This year has given me some really good reading of new Indian writers in English spinning yarns on quintessentially Indian themes, and writing well. This book is the latest in the broad genre of historical fiction that I have just tackled, and I am very upbeat about it. I finished reading it in a single day, and that is already saying something. Given both my work schedule and the background of reading that I have, not one book in a hundred can grip me so firmly these days.
This book, like those of Nagarkar, Tripathi and Liddle that I have mentioned approvingly earlier on this blog (and also like Amitav Ghosh’s Sea of Poppies), is an imaginative recreation of part of our hoary and glamorous past – in this case, the saga of how the worldly-wise sage Chanakya destroyed the Nandas of Magadha and united almost the whole of India for the first time in recorded history under one emperor, his brilliant and devoted protégé Chandragupta Maurya, in the late 4th century BC. But where it deviates from the others is in telling two parallel stories – the ancient one constantly alternating with a modern-day version, where a wily, ruthless, farseeing, personally humble but politically über ambitious mentor’s machinations, exactly in old Chanakya’s style, ultimately put his most promising disciple on the throne – read the prime minister’s chair – in New Delhi. The closest comparison I could recall is Shashi Tharoor’s The Great Indian Novel.
Sanghi has done quite a bit of research – hugely aided by the internet! His language is less adolescent than Tripathi’s, though in my opinion it is still quite unnecessarily bespattered with coarse expletives and slang which serve no literary purpose. But there are flashes of intelligent wit and lots of allusion which would appeal to the educated reader (if such a sub-species still exists). He has put so many smart aphorisms in the mouths of his two gurus, borrowed from every kind of famous source, Napoleon to Mao ze Dong, Al Capone to Yes Minister, that he just might have been sued, if only he had not taken the trouble to acknowledge his sources.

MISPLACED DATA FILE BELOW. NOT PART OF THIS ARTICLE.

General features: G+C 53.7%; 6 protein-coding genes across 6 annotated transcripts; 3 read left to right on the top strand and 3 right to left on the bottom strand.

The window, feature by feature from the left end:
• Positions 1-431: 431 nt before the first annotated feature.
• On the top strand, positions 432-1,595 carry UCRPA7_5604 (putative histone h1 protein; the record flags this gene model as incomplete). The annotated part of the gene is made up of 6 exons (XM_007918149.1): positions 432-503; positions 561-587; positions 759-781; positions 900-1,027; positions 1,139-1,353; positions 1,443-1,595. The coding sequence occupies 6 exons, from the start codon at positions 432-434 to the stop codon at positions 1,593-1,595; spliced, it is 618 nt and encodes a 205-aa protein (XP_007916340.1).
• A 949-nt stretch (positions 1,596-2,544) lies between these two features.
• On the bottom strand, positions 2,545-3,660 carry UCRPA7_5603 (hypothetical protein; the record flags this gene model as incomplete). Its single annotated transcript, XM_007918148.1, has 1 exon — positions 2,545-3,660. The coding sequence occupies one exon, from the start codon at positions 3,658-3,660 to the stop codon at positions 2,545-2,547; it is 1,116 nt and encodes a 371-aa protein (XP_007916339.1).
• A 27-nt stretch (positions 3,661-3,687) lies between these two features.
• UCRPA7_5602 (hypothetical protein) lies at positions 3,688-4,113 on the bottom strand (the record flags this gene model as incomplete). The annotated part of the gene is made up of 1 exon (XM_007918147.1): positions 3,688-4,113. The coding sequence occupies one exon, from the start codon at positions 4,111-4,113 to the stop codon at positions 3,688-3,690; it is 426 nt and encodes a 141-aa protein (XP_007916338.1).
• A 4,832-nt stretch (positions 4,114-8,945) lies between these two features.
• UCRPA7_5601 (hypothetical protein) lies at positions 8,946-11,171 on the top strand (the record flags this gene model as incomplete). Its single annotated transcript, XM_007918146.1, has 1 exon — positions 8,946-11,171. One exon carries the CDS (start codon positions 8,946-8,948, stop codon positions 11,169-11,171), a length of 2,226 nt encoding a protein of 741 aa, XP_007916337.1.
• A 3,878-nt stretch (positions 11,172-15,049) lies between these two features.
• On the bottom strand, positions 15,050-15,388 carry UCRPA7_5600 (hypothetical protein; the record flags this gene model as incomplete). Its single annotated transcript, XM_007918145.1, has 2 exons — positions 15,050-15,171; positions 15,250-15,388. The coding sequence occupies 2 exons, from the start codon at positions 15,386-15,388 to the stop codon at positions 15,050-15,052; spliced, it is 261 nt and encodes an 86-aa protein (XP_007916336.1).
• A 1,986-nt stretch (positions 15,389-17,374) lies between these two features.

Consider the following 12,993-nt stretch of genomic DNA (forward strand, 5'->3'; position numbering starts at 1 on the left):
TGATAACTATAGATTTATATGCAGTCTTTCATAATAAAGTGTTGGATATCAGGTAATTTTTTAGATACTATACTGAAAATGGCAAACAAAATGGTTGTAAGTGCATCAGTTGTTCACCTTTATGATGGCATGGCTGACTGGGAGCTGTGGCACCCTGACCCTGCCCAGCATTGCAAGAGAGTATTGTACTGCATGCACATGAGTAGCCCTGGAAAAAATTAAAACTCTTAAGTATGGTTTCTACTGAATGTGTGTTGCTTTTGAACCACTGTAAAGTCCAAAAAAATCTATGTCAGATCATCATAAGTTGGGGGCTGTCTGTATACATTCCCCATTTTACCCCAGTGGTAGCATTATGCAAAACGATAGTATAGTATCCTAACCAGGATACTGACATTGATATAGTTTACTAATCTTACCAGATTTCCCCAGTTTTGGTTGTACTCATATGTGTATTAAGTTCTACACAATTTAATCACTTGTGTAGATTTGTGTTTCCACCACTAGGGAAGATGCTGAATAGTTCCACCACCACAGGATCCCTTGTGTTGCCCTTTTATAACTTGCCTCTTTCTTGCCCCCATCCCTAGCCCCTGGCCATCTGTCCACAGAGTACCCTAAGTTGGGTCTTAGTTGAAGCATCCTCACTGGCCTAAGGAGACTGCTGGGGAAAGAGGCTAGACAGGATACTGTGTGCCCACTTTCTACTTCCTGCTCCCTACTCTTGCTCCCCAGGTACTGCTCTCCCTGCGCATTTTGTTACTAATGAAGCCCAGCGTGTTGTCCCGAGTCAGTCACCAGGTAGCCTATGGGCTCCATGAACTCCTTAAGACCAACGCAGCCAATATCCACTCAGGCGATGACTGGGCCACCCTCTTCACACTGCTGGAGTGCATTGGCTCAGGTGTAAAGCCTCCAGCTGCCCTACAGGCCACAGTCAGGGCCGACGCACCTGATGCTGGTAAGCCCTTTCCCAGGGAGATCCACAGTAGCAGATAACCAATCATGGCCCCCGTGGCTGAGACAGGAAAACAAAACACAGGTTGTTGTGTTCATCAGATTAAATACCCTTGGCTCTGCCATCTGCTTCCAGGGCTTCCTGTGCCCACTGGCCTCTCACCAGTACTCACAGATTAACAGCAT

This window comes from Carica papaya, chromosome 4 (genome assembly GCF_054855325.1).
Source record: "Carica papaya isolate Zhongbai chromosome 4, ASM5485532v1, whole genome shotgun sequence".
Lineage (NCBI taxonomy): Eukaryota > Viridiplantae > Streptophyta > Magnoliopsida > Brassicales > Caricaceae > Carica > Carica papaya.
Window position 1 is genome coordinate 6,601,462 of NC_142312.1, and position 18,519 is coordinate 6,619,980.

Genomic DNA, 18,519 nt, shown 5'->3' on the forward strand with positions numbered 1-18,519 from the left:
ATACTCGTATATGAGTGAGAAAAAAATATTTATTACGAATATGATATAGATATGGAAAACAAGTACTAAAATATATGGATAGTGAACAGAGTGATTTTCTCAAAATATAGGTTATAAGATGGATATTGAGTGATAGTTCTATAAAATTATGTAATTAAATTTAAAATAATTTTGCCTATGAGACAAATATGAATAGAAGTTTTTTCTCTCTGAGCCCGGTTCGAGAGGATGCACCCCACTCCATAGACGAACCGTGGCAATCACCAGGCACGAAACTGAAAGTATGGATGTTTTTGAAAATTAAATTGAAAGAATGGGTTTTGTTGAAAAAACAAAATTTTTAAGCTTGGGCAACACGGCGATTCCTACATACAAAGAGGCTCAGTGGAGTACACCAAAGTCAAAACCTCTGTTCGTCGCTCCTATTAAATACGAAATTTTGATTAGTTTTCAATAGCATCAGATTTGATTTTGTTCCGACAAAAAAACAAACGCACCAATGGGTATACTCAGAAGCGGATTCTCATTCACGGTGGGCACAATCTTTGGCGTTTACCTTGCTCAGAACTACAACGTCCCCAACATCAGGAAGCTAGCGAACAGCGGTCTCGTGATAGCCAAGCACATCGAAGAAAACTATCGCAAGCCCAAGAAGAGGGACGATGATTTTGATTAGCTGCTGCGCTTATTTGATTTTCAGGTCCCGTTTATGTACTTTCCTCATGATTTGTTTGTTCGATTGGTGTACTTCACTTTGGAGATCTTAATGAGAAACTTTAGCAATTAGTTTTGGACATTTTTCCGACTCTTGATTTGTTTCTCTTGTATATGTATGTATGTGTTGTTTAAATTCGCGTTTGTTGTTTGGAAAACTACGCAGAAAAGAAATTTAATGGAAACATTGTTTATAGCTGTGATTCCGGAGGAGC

Some loose ends remain. I shall mention just one – how did Gangasagar Mishra die so soon of old age and disease while his much older one time patron Agarwal-ji was still going strong? But I shall not play the spoiler; let the reader find out more for himself. I guarantee that will not diminish his enjoyment of the book.
I am glad that the book simultaneously reasserts two eternal truths about politics: that it is the last refuge of scoundrels, and also that it can be the noblest profession. It also clearly shows how big business and high politics make cosy bedfellows – so much for naïve folks who think that businessmen are ‘good’ people and only politicos are bad. Besides, it is delightful to see that so many contemporary young people are working hard to give the lie to the stupid canard that history is not ‘cool’. A time will come soon, I am hoping, when only chimps and engineers will think that way…
Sanghi has written only three books yet, and already I can draw not-absurd comparisons with masters like Frederick Forsyth, Robert Ludlum and Jeffrey Archer. I think he has a glorious future in writing. And to think he balances a life of ‘entrepreneur by day and author by night’, an MBA too! More power to his elbow. May he give inspiration to many of my old boys. And may the Indian publishing industry now go all out to make our writers celebrities worldwide, so that a day might soon come when the most talented of them can make very paying careers out of writing alone, and be shining beacon lights to youngsters growing up in their shadow.
The Chanakya legend, by the way, has a very special appeal for me, because I have in vain looked for a worthy disciple like Chandragupta all my life, and now given up, for my pupils, I have now accepted, have no big ambitions at all.
Many thanks to young Hindol Bose for having lent me this book to read.
[Chanakya’s Chant, by Ashwin Sanghi, Westland Ltd 2010, pp 448, Rs. 195, ISBN 978-93-80658-67-4, Rs. 140 on flipkart]